What impact does the supply chain have on a brand from the perspective of your role, and what impact would complete visibility over distribution have on the industry as a whole?
Being a very small business, I get to manage both sales and marketing in a very true sense and enjoy a great relationship with our customers across the world, so supply chain, provenance and tracking are all a really important part of making the customer experience as clear and effective as possible. Having an opportunity to watch the movement of wines on a bottle-by-bottle, customer-by-customer basis with a platform like Cellr is a remarkable opportunity
“This pic was taken [of me] by the legendary Dragan Radocaj at a recent Grenache tasting, a big afternoon with a lot of great Barossa wines. I was definitely suffering some sort of palate fatigue at this point and probably needed short lie down…” – Kieron
How do you approach brand messaging, and ensure it is consistent across distribution and retail? Is this challenging?
Maintaining consistency of brand across multiple channels is incredibly challenging and can be hugely frustrating. Greenock Creek is a brand surrounded by myth and legend which often results in some flights of fancy and apocryphal stories around vineyards and wines. I’ve found that the truth, in most cases, is much stranger and far more interesting than fiction so keeping trade and media in the realm of reality and focused on why Greenock Creek has stayed the course is much like herding cats. We’re not a brand that is particularly vocal about who we are and what we do, so having channels to tell the stories in a consistent and efficient fashion is essential.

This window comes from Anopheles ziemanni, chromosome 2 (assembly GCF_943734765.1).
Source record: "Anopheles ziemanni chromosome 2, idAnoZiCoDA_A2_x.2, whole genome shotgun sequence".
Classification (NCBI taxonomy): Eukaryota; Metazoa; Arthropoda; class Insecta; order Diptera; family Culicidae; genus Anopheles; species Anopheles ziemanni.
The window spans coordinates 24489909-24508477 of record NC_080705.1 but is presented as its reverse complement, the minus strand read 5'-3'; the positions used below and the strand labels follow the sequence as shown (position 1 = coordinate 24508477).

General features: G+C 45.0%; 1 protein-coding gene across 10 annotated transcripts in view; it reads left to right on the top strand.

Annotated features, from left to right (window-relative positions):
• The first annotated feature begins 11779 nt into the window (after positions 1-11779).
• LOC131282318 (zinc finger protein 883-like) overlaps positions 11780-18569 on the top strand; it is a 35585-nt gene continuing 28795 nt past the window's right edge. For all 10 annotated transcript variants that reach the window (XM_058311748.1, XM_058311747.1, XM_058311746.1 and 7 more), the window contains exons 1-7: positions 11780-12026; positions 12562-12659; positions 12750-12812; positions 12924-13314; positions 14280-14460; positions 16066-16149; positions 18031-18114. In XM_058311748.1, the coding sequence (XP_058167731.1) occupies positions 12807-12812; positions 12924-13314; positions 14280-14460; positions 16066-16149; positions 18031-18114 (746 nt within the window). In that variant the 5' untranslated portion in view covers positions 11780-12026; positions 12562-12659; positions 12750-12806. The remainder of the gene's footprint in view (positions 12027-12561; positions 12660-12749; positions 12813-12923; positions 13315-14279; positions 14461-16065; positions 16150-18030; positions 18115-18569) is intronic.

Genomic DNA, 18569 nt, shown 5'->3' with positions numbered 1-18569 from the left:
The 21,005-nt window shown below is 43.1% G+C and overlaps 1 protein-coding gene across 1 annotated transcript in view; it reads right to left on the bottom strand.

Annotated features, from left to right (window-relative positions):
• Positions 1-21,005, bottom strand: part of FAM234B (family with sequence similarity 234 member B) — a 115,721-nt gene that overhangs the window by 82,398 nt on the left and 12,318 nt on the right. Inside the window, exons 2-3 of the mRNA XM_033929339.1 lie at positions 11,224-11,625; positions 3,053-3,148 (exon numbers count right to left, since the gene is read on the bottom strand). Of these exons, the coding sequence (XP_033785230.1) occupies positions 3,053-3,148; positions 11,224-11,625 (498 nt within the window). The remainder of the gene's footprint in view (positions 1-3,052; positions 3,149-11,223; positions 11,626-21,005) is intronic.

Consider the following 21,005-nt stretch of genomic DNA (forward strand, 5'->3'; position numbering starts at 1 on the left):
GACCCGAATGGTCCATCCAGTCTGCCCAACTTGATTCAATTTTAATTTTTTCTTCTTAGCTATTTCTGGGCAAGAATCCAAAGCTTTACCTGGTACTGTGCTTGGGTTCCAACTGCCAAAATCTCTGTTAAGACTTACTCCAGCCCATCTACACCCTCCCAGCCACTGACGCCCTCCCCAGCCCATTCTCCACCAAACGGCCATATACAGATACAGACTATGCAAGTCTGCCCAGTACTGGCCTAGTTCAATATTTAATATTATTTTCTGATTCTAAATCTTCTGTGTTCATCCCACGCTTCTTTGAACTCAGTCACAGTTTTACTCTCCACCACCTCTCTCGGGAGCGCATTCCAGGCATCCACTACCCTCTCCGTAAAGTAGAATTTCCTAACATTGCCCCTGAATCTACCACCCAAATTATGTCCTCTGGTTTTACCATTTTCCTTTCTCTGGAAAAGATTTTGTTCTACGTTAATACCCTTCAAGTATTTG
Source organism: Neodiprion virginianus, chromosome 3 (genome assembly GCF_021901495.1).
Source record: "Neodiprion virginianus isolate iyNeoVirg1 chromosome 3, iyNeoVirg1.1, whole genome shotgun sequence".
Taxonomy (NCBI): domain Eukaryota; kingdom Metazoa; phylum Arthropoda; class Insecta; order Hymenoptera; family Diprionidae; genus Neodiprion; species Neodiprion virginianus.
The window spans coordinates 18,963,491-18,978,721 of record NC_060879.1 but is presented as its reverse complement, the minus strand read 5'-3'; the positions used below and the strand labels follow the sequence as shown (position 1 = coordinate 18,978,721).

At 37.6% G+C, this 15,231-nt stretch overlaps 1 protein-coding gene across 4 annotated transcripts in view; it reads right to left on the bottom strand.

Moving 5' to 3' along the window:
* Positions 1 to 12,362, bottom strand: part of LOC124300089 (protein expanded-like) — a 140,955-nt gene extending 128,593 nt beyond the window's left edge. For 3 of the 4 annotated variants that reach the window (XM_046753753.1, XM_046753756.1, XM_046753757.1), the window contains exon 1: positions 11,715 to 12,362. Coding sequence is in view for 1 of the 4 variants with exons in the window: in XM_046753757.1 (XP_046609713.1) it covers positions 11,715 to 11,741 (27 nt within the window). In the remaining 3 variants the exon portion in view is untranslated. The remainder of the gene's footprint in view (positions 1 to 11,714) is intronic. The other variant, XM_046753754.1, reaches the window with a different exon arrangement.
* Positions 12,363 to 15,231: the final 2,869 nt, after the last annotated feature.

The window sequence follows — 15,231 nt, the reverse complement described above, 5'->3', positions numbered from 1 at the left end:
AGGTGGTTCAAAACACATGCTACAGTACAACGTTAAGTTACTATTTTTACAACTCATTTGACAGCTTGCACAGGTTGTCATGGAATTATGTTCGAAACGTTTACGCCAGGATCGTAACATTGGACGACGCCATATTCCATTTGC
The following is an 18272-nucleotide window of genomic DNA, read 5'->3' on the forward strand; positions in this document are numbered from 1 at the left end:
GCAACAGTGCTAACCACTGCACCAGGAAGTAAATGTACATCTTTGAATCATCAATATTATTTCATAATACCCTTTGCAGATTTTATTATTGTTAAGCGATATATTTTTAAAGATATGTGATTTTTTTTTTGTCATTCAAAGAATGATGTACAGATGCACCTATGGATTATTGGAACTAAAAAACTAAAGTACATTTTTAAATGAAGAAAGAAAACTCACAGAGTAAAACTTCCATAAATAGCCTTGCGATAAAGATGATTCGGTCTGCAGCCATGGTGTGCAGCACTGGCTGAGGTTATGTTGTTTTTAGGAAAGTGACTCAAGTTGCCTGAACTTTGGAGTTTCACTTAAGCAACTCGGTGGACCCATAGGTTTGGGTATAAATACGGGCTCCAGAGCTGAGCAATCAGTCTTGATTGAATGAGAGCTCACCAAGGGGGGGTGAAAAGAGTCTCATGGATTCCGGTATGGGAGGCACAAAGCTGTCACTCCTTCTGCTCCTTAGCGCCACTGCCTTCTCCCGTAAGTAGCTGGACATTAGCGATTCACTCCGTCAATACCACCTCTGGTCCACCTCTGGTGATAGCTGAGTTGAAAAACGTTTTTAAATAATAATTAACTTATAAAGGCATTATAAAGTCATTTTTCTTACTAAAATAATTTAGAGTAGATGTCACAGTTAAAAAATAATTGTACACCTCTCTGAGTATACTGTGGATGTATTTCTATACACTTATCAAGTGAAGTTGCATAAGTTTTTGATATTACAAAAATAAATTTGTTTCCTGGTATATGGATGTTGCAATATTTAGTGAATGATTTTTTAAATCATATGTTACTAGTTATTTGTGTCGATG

Finish this sentence: Life is like a…
… case of wine, because patience and dedication will always be rewarded (too cheesy?)